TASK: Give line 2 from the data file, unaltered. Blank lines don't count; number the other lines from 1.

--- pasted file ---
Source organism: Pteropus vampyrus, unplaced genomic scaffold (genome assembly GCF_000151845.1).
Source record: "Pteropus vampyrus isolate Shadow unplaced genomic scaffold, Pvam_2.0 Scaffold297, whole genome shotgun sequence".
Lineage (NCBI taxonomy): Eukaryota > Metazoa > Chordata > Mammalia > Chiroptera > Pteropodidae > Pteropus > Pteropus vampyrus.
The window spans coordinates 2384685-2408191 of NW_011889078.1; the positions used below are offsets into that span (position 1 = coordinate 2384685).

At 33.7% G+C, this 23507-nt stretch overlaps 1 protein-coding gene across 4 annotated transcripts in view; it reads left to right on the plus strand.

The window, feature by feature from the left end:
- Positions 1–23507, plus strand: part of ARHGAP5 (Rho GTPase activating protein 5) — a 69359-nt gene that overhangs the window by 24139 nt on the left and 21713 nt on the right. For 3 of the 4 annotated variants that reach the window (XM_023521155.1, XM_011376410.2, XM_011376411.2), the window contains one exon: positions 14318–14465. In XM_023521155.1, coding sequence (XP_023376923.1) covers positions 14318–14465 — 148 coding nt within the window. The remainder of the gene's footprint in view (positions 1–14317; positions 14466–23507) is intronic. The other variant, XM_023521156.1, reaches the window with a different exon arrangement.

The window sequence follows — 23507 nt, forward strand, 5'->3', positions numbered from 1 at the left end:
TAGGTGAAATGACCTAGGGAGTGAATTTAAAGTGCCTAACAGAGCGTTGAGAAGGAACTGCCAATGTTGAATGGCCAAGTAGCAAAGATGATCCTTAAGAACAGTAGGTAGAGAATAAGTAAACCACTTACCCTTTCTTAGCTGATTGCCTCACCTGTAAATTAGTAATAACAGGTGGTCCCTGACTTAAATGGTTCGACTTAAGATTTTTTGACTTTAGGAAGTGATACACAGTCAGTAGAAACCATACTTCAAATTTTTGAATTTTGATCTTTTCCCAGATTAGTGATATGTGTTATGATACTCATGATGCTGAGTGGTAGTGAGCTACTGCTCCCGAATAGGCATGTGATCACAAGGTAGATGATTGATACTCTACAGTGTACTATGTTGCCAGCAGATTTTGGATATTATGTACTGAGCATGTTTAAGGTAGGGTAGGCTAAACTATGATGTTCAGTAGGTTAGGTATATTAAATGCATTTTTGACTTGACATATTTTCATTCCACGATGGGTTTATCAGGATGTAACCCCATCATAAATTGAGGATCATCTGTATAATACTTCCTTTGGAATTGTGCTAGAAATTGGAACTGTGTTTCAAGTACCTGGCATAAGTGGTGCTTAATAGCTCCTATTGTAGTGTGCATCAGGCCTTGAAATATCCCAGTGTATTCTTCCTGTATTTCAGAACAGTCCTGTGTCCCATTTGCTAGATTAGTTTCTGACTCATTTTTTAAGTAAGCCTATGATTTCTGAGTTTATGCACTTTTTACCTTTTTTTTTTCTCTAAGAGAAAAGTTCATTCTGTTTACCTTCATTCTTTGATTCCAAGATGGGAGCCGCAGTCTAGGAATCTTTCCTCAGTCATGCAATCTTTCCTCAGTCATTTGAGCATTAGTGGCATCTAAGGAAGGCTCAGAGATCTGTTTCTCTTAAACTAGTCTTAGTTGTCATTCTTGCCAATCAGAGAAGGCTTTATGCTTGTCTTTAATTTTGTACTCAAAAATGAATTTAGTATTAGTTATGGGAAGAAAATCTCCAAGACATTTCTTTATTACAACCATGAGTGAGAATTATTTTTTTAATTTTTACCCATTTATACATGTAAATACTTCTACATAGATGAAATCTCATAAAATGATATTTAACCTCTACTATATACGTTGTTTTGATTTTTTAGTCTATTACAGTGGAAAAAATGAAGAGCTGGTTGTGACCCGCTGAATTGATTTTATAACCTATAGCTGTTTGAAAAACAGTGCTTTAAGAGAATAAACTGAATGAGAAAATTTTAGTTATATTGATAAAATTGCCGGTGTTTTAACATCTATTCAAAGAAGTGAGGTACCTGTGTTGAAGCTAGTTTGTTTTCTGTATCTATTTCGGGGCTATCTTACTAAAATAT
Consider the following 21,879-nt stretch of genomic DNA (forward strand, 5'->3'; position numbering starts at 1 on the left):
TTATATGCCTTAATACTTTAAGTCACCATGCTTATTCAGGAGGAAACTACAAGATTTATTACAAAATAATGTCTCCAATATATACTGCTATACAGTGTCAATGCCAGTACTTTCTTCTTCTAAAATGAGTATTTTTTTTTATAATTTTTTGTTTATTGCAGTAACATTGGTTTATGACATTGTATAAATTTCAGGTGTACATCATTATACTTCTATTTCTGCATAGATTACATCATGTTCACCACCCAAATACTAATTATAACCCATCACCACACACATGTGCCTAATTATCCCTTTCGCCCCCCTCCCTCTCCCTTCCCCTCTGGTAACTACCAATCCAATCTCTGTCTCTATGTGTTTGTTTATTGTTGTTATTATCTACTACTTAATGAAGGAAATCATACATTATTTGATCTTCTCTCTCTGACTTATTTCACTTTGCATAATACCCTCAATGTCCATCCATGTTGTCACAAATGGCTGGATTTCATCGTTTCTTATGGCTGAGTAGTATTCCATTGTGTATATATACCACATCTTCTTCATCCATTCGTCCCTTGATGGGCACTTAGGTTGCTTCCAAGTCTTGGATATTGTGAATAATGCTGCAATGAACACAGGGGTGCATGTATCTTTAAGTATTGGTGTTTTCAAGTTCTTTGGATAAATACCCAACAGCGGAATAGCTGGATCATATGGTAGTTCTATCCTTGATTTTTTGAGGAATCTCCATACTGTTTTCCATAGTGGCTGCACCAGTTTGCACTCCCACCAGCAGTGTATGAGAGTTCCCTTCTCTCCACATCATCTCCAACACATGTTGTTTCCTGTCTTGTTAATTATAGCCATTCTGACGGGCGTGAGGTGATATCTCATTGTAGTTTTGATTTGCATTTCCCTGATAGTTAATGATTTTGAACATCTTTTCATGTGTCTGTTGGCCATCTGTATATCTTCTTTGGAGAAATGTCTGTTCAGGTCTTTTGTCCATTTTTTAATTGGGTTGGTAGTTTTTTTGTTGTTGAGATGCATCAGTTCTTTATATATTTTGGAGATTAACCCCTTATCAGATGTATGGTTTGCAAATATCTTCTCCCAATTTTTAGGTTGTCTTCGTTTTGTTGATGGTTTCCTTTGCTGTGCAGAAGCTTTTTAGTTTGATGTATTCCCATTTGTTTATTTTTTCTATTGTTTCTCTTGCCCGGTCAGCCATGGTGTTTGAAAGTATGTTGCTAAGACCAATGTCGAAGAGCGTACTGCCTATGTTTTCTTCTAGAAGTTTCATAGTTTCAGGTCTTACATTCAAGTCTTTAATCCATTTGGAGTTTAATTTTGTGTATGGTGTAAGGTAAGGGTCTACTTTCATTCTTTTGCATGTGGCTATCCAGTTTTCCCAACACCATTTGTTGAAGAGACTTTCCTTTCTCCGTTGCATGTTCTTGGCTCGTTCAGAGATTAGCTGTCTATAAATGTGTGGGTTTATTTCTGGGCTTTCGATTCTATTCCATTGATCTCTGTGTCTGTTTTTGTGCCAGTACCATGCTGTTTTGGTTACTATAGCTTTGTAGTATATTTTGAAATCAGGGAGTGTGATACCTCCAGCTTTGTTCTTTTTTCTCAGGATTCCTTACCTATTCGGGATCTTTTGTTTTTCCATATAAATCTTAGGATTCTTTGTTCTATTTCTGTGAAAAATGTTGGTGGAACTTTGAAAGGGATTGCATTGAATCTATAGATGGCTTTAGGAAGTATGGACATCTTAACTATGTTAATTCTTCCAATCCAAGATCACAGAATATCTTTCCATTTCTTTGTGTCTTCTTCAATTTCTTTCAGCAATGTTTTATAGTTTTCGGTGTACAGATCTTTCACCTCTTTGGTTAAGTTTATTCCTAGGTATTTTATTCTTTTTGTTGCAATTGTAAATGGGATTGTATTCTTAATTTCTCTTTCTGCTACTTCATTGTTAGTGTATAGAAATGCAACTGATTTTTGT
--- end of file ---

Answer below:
Source record: "Pteropus vampyrus isolate Shadow unplaced genomic scaffold, Pvam_2.0 Scaffold297, whole genome shotgun sequence".